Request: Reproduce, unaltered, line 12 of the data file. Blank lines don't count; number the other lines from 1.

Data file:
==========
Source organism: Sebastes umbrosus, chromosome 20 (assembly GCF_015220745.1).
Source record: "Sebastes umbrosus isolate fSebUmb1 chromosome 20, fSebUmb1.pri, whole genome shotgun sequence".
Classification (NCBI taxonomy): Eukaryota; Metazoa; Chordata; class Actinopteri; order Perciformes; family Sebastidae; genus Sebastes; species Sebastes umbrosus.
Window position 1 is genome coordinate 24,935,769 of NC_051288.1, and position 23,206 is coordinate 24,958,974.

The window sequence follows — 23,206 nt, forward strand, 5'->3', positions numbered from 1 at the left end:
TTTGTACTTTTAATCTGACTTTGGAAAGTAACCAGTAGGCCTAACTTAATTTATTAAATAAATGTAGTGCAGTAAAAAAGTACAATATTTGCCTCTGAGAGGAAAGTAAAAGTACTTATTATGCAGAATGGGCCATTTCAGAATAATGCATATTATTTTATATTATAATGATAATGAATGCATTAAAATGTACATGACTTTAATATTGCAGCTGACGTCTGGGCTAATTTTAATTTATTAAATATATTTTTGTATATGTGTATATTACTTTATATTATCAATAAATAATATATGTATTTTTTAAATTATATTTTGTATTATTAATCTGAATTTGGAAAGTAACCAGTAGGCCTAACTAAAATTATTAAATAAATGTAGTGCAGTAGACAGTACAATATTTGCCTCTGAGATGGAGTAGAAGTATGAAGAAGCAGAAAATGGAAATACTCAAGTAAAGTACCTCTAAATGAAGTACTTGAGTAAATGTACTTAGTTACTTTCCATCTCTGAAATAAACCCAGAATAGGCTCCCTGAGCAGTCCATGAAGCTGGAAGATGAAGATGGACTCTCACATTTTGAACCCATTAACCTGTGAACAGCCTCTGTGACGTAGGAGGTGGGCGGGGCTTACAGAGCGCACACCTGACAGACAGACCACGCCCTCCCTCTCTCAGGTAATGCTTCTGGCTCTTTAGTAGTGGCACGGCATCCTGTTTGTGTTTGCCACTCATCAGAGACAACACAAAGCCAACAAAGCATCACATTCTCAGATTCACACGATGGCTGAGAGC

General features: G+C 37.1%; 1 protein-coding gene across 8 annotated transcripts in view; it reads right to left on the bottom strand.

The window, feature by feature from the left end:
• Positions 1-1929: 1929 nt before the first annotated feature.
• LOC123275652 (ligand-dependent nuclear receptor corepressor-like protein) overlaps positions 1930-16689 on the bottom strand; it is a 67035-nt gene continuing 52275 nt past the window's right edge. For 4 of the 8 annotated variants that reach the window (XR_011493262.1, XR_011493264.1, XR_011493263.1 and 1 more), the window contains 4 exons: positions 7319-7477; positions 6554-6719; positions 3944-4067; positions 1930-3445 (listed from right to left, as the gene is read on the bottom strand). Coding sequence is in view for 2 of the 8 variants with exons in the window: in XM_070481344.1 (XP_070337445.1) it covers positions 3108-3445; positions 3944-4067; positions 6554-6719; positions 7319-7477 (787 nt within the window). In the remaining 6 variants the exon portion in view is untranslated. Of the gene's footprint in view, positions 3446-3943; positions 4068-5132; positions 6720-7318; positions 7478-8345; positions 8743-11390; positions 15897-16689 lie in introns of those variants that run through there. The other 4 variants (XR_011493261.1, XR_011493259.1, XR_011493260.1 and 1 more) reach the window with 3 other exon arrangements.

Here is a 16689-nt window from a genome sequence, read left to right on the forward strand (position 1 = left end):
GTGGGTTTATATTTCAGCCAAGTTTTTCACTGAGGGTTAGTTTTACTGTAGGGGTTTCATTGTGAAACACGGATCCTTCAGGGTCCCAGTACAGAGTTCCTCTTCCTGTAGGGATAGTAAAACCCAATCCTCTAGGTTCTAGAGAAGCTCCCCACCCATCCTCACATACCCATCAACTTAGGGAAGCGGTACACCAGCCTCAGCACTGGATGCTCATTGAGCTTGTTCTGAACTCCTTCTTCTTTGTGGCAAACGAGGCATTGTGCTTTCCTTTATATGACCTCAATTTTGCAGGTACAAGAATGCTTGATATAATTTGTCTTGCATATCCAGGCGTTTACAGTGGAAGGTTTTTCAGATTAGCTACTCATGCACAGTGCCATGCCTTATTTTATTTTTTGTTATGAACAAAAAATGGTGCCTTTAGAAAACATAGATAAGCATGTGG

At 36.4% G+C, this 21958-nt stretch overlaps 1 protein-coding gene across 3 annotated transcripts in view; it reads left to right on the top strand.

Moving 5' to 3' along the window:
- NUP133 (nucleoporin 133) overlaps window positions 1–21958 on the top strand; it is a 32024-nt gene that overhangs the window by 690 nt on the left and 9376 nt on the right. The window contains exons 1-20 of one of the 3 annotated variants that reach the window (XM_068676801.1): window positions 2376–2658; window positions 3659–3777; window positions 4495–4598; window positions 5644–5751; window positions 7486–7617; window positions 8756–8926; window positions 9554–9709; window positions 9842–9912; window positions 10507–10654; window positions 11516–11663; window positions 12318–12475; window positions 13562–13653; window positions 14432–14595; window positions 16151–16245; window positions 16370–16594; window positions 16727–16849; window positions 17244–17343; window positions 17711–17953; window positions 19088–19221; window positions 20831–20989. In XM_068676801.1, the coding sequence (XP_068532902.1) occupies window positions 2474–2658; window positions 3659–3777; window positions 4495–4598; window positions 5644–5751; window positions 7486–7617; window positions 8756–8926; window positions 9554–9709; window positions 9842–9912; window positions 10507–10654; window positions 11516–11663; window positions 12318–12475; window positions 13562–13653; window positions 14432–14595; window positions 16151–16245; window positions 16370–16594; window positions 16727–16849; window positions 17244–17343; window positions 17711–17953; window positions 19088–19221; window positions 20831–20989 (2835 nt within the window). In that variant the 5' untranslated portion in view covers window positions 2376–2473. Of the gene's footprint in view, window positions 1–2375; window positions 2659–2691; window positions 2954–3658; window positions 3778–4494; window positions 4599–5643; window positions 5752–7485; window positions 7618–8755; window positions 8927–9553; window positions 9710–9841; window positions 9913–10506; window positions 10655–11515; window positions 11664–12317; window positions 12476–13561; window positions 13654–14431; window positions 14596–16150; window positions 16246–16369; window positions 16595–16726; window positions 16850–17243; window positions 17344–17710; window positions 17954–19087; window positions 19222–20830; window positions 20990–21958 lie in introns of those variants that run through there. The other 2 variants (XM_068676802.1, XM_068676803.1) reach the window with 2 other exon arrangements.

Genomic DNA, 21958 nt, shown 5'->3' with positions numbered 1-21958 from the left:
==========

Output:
GTGGGTTTATATTTCAGCCAAGTTTTTCACTGAGGGTTAGTTTTACTGTAGGGGTTTCATTGTGAAACACGGATCCTTCAGGGTCCCAGTACAGAGTTCCTCTTCCTGTAGGGATAGTAAAACCCAATCCTCTAGGTTCTAGAGAAGCTCCCCACCCATCCTCACATACCCATCAACTTAGGGAAGCGGTACACCAGCCTCAGCACTGGATGCTCATTGAGCTTGTTCTGAACTCCTTCTTCTTTGTGGCAAACGAGGCATTGTGCTTTCCTTTATATGACCTCAATTTTGCAGGTACAAGAATGCTTGATATAATTTGTCTTGCATATCCAGGCGTTTACAGTGGAAGGTTTTTCAGATTAGCTACTCATGCACAGTGCCATGCCTTATTTTATTTTTTGTTATGAACAAAAAATGGTGCCTTTAGAAAACATAGATAAGCATGTGG